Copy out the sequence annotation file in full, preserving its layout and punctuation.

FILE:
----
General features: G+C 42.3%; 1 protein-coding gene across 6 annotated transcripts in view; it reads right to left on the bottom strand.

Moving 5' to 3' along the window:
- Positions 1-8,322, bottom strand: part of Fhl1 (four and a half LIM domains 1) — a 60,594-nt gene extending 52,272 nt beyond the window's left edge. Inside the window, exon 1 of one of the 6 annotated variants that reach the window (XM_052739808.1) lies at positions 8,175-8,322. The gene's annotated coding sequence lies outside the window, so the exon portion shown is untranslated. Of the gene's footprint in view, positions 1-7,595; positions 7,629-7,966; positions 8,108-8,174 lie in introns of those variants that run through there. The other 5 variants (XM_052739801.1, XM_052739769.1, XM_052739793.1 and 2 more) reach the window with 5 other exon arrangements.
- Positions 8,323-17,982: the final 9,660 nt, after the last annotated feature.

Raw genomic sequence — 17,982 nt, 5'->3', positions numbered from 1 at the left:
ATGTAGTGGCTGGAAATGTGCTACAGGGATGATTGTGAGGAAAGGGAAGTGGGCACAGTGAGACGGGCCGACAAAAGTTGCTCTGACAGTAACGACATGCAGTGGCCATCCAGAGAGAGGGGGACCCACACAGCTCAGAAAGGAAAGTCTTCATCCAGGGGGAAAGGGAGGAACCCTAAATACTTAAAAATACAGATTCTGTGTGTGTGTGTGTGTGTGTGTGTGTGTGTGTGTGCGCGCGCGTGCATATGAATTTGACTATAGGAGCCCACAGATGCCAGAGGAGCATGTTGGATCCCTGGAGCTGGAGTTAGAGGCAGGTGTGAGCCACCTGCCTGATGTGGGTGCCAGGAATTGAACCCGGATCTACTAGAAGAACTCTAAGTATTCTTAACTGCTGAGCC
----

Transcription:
General features: G+C 42.3%; 1 protein-coding gene across 6 annotated transcripts in view; it reads right to left on the bottom strand.

Moving 5' to 3' along the window:
- Positions 1-8,322, bottom strand: part of Fhl1 (four and a half LIM domains 1) — a 60,594-nt gene extending 52,272 nt beyond the window's left edge. Inside the window, exon 1 of one of the 6 annotated variants that reach the window (XM_052739808.1) lies at positions 8,175-8,322. The gene's annotated coding sequence lies outside the window, so the exon portion shown is untranslated. Of the gene's footprint in view, positions 1-7,595; positions 7,629-7,966; positions 8,108-8,174 lie in introns of those variants that run through there. The other 5 variants (XM_052739801.1, XM_052739769.1, XM_052739793.1 and 2 more) reach the window with 5 other exon arrangements.
- Positions 8,323-17,982: the final 9,660 nt, after the last annotated feature.

Raw genomic sequence — 17,982 nt, 5'->3', positions numbered from 1 at the left:
ATGTAGTGGCTGGAAATGTGCTACAGGGATGATTGTGAGGAAAGGGAAGTGGGCACAGTGAGACGGGCCGACAAAAGTTGCTCTGACAGTAACGACATGCAGTGGCCATCCAGAGAGAGGGGGACCCACACAGCTCAGAAAGGAAAGTCTTCATCCAGGGGGAAAGGGAGGAACCCTAAATACTTAAAAATACAGATTCTGTGTGTGTGTGTGTGTGTGTGTGTGTGTGTGTGTGCGCGCGCGTGCATATGAATTTGACTATAGGAGCCCACAGATGCCAGAGGAGCATGTTGGATCCCTGGAGCTGGAGTTAGAGGCAGGTGTGAGCCACCTGCCTGATGTGGGTGCCAGGAATTGAACCCGGATCTACTAGAAGAACTCTAAGTATTCTTAACTGCTGAGCC